The Hammer Fugitive Solid feels like a lot of ball for the money. Looks like its going to be a great bang for the buck.
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James Kasee (Righty)
Style: Power Player
RPM: 425 rpm
PAP 4 1/2 & 1/4 down
Average Speed: 19 mph (at release)
Axis tilt: 19 degrees
Axis rotation: 60 degrees
Test Equipment: 15 Pounds
Layout: 4.5 x 40
“Keep in mind that coverstock accounts for 70% of ball reaction, but the core creates the dynamic shape of the reaction. Your driller will alter the shape to suit your game.”
THS: 40ft, 23ml
Sport: Kegel Arsenic 41ft, 27 ml, 1.3:1 ratio
The Hammer Fugitive Solid uses the Fugitive Core (symmetrical) inside the Juiced solid coverstock.
15 pound = RG of 2.486, diff of .052
14 pound = RG of 2.492, diff of .052
Coverstock finish: 500, 2000 Siaair Micro Pad
The Fugitive Solid follows on to the first pearl making them the first 2 balls released in the Mid Performance category for Hammer since Brunswick took over. I was impressed by the pearl and now the Solid follows suit. The Fugitive Solid is both strong and responsive. Sometimes the cover “strength” causes motion loss downlane. Not the case with this ball, far from it. In fact at first blush I worried that it’s too strong and maybe the core won’t be strong enough. However, once James settled in with this and the fresh cover got a few tosses in it, the ball really started to shine. The Fugitive Solid has pretty decent mid lane read with a rounded transition and then it just accelerates when it sees the friction. James finds a very nice look right between the 3rd and 4th arrow out to your typical 8 or so. The main thing is the ball felt reliable, meaning once you understand what the ball does downlane, you just play to that and you get more comfortable. James had his share of 4 pins with the ball going a little high. Hence misses in tended to be that 4 pin, occasionally something a little more ugly. Misses out seem to bleed the balls energy a little more than I liked so the occasional 2-8 or flat/ring 10 is something we did see. James tested the boundaries in and as he started getting past the 4th arrow, he was staring a 10 pin down. He also tested the more direct line with much lower axis rotation as he did with the Redemption Hybrid. The Fugitive Solid looked spectacular out there. It felt like a pocket magnet and rather than stand up a bit hard and stand up in the friction out there, it was more continuous which bodes well for those bowlers who play more direct.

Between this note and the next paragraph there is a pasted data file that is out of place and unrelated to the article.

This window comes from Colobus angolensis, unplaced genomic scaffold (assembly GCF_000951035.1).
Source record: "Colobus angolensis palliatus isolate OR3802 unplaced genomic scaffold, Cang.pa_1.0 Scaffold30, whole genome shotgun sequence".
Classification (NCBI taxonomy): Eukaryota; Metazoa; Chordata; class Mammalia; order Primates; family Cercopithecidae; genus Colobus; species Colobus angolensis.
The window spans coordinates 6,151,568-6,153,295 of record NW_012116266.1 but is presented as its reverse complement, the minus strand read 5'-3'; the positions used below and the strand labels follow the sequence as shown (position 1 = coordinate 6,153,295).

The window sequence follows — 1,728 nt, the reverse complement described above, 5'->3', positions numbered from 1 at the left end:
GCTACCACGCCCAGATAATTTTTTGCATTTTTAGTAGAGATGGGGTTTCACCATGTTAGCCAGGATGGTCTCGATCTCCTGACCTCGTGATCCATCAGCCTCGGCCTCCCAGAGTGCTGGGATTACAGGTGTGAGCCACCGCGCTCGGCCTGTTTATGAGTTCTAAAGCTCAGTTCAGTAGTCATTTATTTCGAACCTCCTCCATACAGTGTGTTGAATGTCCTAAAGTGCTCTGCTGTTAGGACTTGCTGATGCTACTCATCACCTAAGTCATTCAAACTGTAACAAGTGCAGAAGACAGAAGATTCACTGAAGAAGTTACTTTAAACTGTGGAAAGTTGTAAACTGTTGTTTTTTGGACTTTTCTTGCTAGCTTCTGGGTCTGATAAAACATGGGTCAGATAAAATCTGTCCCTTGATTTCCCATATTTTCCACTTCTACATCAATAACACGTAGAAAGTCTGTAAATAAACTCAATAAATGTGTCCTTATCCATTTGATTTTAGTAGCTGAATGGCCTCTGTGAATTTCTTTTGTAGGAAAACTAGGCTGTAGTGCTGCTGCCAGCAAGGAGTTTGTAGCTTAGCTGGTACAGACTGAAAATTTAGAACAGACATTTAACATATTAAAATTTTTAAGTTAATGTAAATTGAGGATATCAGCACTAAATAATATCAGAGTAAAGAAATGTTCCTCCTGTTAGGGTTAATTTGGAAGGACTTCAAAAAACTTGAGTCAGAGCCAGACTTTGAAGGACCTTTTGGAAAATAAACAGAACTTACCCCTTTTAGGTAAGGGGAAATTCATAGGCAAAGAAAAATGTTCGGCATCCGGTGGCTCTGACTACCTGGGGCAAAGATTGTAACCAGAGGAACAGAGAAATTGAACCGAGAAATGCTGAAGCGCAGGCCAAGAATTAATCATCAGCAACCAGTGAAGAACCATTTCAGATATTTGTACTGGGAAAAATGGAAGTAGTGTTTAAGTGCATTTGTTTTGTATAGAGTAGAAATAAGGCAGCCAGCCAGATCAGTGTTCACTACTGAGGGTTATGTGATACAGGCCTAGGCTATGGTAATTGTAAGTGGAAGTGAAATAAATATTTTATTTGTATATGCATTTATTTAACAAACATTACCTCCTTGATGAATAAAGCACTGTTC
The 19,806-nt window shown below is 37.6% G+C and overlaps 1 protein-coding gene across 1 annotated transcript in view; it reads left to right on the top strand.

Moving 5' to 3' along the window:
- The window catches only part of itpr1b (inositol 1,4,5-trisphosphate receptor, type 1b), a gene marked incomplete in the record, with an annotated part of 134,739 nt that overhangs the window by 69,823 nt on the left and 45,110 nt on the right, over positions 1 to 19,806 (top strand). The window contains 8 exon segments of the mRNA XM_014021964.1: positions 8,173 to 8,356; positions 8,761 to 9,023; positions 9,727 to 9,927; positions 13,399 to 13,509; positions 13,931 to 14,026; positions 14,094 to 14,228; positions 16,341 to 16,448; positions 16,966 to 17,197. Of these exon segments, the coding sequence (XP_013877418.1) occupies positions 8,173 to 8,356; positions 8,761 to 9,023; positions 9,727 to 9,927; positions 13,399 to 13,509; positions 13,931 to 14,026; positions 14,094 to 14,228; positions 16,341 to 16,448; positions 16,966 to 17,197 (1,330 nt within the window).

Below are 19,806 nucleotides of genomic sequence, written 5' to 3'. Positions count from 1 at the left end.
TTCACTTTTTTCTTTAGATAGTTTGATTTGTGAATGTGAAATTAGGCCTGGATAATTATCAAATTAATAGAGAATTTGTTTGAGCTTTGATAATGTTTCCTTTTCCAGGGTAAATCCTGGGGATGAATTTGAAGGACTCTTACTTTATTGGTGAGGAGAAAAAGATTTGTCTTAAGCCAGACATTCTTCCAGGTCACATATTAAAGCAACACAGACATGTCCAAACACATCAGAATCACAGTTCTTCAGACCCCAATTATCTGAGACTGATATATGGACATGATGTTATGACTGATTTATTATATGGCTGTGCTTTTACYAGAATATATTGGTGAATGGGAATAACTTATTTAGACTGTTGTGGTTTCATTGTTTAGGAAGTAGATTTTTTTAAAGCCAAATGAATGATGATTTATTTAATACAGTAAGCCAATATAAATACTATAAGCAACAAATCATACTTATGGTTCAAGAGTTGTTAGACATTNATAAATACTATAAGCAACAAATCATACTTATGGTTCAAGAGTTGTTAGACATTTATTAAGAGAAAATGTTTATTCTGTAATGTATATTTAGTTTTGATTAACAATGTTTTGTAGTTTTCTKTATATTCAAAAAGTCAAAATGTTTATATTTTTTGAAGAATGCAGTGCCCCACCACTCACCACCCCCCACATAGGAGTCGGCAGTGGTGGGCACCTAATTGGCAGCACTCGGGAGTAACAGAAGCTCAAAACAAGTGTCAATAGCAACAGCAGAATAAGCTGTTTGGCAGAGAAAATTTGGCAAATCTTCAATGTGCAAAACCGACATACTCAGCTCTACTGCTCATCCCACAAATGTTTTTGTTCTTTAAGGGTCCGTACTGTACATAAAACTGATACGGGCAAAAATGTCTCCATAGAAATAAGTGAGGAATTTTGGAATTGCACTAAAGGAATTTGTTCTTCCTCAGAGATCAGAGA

James tested the Hammer Fugitive Solid on the very tricky and flat Kegel Arsenic pattern. As mentioned, this is the type of pattern you have to watch your angles very carefully. He had a very good look going around 18-9. He did leave the odd 7 pin several times actually on very good shots. Nevertheless, he had a good control but strong motion look on this pattern. Of course, this is still an accuracy pattern so misses in are still not ideal and misses out are punishing. The big thing is that typically, you don’t need nor want this much cover for very long on this pattern as flat patterns change so quickly and strong covers make it even quicker.
The Hammer Fugitive Solid is going to provide a great bang for the buck and 1-2 with the Fugitive Pearl. I can see many bowlers jumping on this due to the strength. It’s probably a B+ as while it has big benefits, it does have some limitations. This is likely a Strong Control ball out of box or possibly Mid Control for some, especially as it lane shines. And that could be a conudrum. Do you want a mid range ball stealing the thunder of something further up stream?